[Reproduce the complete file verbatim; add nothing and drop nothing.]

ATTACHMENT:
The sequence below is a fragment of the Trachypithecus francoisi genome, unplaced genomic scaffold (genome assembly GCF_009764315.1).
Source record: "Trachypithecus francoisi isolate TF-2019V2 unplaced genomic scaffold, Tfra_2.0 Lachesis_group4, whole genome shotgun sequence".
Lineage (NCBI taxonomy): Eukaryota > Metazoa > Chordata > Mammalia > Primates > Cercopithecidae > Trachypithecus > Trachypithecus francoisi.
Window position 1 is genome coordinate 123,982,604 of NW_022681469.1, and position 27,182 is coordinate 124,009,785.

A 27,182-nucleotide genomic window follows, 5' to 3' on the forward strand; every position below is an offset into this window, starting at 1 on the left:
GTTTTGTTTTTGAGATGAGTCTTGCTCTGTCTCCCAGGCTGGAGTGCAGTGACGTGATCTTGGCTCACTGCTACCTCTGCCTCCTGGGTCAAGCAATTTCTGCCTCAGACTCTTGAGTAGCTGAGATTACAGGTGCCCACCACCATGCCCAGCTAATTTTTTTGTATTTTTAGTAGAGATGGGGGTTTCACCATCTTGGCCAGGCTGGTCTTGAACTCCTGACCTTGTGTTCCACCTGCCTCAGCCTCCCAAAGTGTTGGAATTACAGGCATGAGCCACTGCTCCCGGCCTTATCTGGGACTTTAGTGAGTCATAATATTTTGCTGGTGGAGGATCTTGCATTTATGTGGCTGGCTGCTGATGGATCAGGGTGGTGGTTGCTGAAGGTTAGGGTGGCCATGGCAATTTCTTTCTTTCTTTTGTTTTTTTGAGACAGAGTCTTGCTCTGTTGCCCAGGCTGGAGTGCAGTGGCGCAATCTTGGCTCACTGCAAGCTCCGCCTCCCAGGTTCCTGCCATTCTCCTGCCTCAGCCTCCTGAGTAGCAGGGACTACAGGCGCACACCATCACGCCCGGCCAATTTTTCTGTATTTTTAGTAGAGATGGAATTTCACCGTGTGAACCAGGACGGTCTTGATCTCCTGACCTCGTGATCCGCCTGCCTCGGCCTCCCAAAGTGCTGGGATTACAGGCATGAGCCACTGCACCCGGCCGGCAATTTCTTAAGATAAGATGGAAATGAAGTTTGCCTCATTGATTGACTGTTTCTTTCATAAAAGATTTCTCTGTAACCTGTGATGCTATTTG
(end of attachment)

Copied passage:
The sequence below is a fragment of the Trachypithecus francoisi genome, unplaced genomic scaffold (genome assembly GCF_009764315.1).
Source record: "Trachypithecus francoisi isolate TF-2019V2 unplaced genomic scaffold, Tfra_2.0 Lachesis_group4, whole genome shotgun sequence".
Lineage (NCBI taxonomy): Eukaryota > Metazoa > Chordata > Mammalia > Primates > Cercopithecidae > Trachypithecus > Trachypithecus francoisi.
Window position 1 is genome coordinate 123,982,604 of NW_022681469.1, and position 27,182 is coordinate 124,009,785.

A 27,182-nucleotide genomic window follows, 5' to 3' on the forward strand; every position below is an offset into this window, starting at 1 on the left:
GTTTTGTTTTTGAGATGAGTCTTGCTCTGTCTCCCAGGCTGGAGTGCAGTGACGTGATCTTGGCTCACTGCTACCTCTGCCTCCTGGGTCAAGCAATTTCTGCCTCAGACTCTTGAGTAGCTGAGATTACAGGTGCCCACCACCATGCCCAGCTAATTTTTTTGTATTTTTAGTAGAGATGGGGGTTTCACCATCTTGGCCAGGCTGGTCTTGAACTCCTGACCTTGTGTTCCACCTGCCTCAGCCTCCCAAAGTGTTGGAATTACAGGCATGAGCCACTGCTCCCGGCCTTATCTGGGACTTTAGTGAGTCATAATATTTTGCTGGTGGAGGATCTTGCATTTATGTGGCTGGCTGCTGATGGATCAGGGTGGTGGTTGCTGAAGGTTAGGGTGGCCATGGCAATTTCTTTCTTTCTTTTGTTTTTTTGAGACAGAGTCTTGCTCTGTTGCCCAGGCTGGAGTGCAGTGGCGCAATCTTGGCTCACTGCAAGCTCCGCCTCCCAGGTTCCTGCCATTCTCCTGCCTCAGCCTCCTGAGTAGCAGGGACTACAGGCGCACACCATCACGCCCGGCCAATTTTTCTGTATTTTTAGTAGAGATGGAATTTCACCGTGTGAACCAGGACGGTCTTGATCTCCTGACCTCGTGATCCGCCTGCCTCGGCCTCCCAAAGTGCTGGGATTACAGGCATGAGCCACTGCACCCGGCCGGCAATTTCTTAAGATAAGATGGAAATGAAGTTTGCCTCATTGATTGACTGTTTCTTTCATAAAAGATTTCTCTGTAACCTGTGATGCTATTTG